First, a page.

January 9, 1965: Norma Jean became a member of the Grand Ole Opry. Much as Dolly Parton would do a few years later, Norma Jean joined the cast as she was performing as part of Porter Wagoner's show. She stayed with the Opry until 1967, when she left Porter and Nashville.

January 7, 1967: Charley Pride became the first black solo singer to perform on the Opry. He was introduced that night by Ernest Tubb. Charley sang "The Snakes Crawl At Night," and "I Can't Help It If I'm Still In Love With You." Shortly afterwards, he was asked to become an Opry member, but declined due to his heavy touring schedule. Over the years, he would be asked several more times, until finally in 1993 he accepted the invitation to join. He was the 2nd black artist to become an Opry member, following DeFord Bailey. (Just to clarify, DeFord Bailey was a noted harmonica player and not a solo singer).

January 4, 1969: Dolly Parton became a member of the Grand Ole Opry. This will be Dolly's 49th year as an Opry member. Back in the early days when she was with Porter Wagoner, Dolly was a frequent visitor at the Opry. However, as her career expanded, she became like many others as someone who hardly ever appeared on the show. She even commented once that if she was in charge of the Opry, she would fire herself. It was Carl and Pearl Butler, former Opry members, who took a liking to Dolly and helped to bring her to Nashville when she was just 12 years old. While it was a long time ago, Dolly remembered her first night guesting on the Opry: "They used to have this Friday Night Frolics and I went up there one night with the intention of being on it. I kept telling everyone I'll sing just one song. Most of the Opry artists had two spots on the show and I walked up to Jimmy C Newman, who was going to sing his second song next and I told him I wanted to be on. I didn't know why he did it, but Jimmy gave me his spot and I sang a George Jones song." While Dolly didn't know why Jimmy C did it that night, I think she came to realize that was the type of person Jimmy C Newman was.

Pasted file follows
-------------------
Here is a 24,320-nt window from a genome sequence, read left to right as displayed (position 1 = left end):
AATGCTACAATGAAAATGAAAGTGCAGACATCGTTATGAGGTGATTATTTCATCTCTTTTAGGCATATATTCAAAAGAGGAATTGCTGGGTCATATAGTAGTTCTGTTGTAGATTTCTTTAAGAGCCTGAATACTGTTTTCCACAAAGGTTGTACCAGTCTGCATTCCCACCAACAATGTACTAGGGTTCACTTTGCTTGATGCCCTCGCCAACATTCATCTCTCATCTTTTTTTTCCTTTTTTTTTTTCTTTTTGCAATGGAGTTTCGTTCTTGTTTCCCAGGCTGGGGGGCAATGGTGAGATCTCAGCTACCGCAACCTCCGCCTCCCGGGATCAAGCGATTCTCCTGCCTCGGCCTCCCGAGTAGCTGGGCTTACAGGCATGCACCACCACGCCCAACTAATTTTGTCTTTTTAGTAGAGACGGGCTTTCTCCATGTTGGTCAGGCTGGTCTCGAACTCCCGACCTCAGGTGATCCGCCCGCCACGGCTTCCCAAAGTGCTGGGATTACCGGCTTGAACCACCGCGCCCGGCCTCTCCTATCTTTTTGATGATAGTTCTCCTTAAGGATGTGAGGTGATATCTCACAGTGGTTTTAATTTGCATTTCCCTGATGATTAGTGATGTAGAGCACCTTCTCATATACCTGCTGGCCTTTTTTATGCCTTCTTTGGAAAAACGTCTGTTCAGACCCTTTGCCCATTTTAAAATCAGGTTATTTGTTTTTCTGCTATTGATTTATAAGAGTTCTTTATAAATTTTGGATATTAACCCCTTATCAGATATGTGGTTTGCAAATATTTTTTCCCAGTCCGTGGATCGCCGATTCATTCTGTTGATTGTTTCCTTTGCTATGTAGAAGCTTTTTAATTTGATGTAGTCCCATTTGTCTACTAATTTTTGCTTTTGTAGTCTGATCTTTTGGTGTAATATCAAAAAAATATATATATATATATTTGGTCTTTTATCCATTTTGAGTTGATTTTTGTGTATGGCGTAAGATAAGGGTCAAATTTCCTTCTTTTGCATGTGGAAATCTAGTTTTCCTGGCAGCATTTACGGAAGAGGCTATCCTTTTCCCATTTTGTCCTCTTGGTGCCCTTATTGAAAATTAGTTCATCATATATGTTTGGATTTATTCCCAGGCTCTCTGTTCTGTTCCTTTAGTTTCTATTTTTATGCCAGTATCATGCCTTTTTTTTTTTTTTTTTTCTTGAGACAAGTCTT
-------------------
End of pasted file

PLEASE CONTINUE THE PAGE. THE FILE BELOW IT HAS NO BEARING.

January 11, 1969: George Jones rejoined the cast of the Grand Ole Opry. Over the course of his career, George would join and leave the Opry several different times.

January 1, 1971: Tom T. Hall became a member of the Grand Ole Opry. This will make it 47 years for Tom T at the Opry. After joining the Opry in 1971, he left in March 1975, and then rejoined in 1980. Tom T Hall is now retired and no longer makes personal appearances.

January 13, 1973: Ernest Tubb celebrated his 30th anniversary as a member of the Grand Ole Opry.

January 20, 1973: For the first and only time, Jerry Lee Lewis performed on the Opry. He had always wanted to perform on the show, however the Opry management was afraid to invite him, fearing what he would do onstage. For this appearance, management asked Jerry Lee not to do any rock and roll. He agreed then broke the promise. Appearing on the 11:30 segment hosted by Charlie Walker, he was on stage for almost 40 minutes. In a nice gesture, he invited Del Wood to appear with him onstage, saying later that on a previous backstage visit, Del was the only Opry member that was nice to him.